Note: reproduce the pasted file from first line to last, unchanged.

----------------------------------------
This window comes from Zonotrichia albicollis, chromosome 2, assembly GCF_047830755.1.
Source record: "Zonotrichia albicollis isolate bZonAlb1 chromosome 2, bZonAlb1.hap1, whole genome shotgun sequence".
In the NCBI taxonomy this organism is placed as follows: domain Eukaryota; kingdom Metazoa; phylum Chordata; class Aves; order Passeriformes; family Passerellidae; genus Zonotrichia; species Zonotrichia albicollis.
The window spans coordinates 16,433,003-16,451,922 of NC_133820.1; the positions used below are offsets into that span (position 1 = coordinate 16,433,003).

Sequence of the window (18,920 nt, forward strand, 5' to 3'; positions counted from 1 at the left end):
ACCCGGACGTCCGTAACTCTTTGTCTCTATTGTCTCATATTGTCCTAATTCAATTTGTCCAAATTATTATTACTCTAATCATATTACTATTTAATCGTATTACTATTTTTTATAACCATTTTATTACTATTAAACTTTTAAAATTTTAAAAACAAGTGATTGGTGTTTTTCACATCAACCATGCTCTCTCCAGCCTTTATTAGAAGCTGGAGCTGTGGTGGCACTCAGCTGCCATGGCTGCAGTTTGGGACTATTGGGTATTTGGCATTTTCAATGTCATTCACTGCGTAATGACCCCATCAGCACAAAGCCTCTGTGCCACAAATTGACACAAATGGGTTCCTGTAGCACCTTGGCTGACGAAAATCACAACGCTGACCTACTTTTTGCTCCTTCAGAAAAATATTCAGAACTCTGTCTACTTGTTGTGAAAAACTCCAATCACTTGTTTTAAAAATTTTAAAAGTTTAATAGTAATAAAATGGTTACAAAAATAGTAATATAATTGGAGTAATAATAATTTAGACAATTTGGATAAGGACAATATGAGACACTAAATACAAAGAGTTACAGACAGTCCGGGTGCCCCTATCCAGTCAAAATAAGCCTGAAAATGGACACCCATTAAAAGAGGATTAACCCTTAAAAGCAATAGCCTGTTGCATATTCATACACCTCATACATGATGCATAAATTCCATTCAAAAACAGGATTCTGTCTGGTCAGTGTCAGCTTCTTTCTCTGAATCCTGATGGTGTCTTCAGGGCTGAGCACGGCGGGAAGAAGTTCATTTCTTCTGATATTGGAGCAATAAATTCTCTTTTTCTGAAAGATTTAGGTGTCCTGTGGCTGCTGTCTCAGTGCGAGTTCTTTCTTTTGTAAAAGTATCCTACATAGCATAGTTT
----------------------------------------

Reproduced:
This window comes from Zonotrichia albicollis, chromosome 2, assembly GCF_047830755.1.
Source record: "Zonotrichia albicollis isolate bZonAlb1 chromosome 2, bZonAlb1.hap1, whole genome shotgun sequence".
In the NCBI taxonomy this organism is placed as follows: domain Eukaryota; kingdom Metazoa; phylum Chordata; class Aves; order Passeriformes; family Passerellidae; genus Zonotrichia; species Zonotrichia albicollis.
The window spans coordinates 16,433,003-16,451,922 of NC_133820.1; the positions used below are offsets into that span (position 1 = coordinate 16,433,003).

Sequence of the window (18,920 nt, forward strand, 5' to 3'; positions counted from 1 at the left end):
ACCCGGACGTCCGTAACTCTTTGTCTCTATTGTCTCATATTGTCCTAATTCAATTTGTCCAAATTATTATTACTCTAATCATATTACTATTTAATCGTATTACTATTTTTTATAACCATTTTATTACTATTAAACTTTTAAAATTTTAAAAACAAGTGATTGGTGTTTTTCACATCAACCATGCTCTCTCCAGCCTTTATTAGAAGCTGGAGCTGTGGTGGCACTCAGCTGCCATGGCTGCAGTTTGGGACTATTGGGTATTTGGCATTTTCAATGTCATTCACTGCGTAATGACCCCATCAGCACAAAGCCTCTGTGCCACAAATTGACACAAATGGGTTCCTGTAGCACCTTGGCTGACGAAAATCACAACGCTGACCTACTTTTTGCTCCTTCAGAAAAATATTCAGAACTCTGTCTACTTGTTGTGAAAAACTCCAATCACTTGTTTTAAAAATTTTAAAAGTTTAATAGTAATAAAATGGTTACAAAAATAGTAATATAATTGGAGTAATAATAATTTAGACAATTTGGATAAGGACAATATGAGACACTAAATACAAAGAGTTACAGACAGTCCGGGTGCCCCTATCCAGTCAAAATAAGCCTGAAAATGGACACCCATTAAAAGAGGATTAACCCTTAAAAGCAATAGCCTGTTGCATATTCATACACCTCATACATGATGCATAAATTCCATTCAAAAACAGGATTCTGTCTGGTCAGTGTCAGCTTCTTTCTCTGAATCCTGATGGTGTCTTCAGGGCTGAGCACGGCGGGAAGAAGTTCATTTCTTCTGATATTGGAGCAATAAATTCTCTTTTTCTGAAAGATTTAGGTGTCCTGTGGCTGCTGTCTCAGTGCGAGTTCTTTCTTTTGTAAAAGTATCCTACATAGCATAGTTT